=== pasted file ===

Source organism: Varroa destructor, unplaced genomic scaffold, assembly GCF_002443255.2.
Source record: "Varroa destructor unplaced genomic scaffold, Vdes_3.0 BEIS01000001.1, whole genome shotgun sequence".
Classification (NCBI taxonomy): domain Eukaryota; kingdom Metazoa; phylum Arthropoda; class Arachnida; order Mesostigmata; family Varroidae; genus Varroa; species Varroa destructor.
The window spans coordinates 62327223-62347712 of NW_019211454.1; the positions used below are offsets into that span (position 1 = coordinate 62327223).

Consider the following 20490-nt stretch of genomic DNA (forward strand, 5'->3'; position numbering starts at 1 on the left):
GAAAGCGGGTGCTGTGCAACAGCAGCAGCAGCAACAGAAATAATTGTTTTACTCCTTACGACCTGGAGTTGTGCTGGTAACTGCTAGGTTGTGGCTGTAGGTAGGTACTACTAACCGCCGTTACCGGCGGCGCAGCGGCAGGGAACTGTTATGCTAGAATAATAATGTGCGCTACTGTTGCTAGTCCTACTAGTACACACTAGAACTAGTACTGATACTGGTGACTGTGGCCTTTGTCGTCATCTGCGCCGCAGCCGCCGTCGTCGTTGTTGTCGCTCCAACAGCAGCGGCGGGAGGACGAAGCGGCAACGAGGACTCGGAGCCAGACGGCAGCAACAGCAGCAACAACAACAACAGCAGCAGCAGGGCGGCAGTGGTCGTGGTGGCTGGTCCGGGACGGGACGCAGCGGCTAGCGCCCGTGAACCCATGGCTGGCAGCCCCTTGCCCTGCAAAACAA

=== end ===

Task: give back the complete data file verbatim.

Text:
Source organism: Varroa destructor, unplaced genomic scaffold, assembly GCF_002443255.2.
Source record: "Varroa destructor unplaced genomic scaffold, Vdes_3.0 BEIS01000001.1, whole genome shotgun sequence".
Classification (NCBI taxonomy): domain Eukaryota; kingdom Metazoa; phylum Arthropoda; class Arachnida; order Mesostigmata; family Varroidae; genus Varroa; species Varroa destructor.
The window spans coordinates 62327223-62347712 of NW_019211454.1; the positions used below are offsets into that span (position 1 = coordinate 62327223).

Consider the following 20490-nt stretch of genomic DNA (forward strand, 5'->3'; position numbering starts at 1 on the left):
GAAAGCGGGTGCTGTGCAACAGCAGCAGCAGCAACAGAAATAATTGTTTTACTCCTTACGACCTGGAGTTGTGCTGGTAACTGCTAGGTTGTGGCTGTAGGTAGGTACTACTAACCGCCGTTACCGGCGGCGCAGCGGCAGGGAACTGTTATGCTAGAATAATAATGTGCGCTACTGTTGCTAGTCCTACTAGTACACACTAGAACTAGTACTGATACTGGTGACTGTGGCCTTTGTCGTCATCTGCGCCGCAGCCGCCGTCGTCGTTGTTGTCGCTCCAACAGCAGCGGCGGGAGGACGAAGCGGCAACGAGGACTCGGAGCCAGACGGCAGCAACAGCAGCAACAACAACAACAGCAGCAGCAGGGCGGCAGTGGTCGTGGTGGCTGGTCCGGGACGGGACGCAGCGGCTAGCGCCCGTGAACCCATGGCTGGCAGCCCCTTGCCCTGCAAAACAA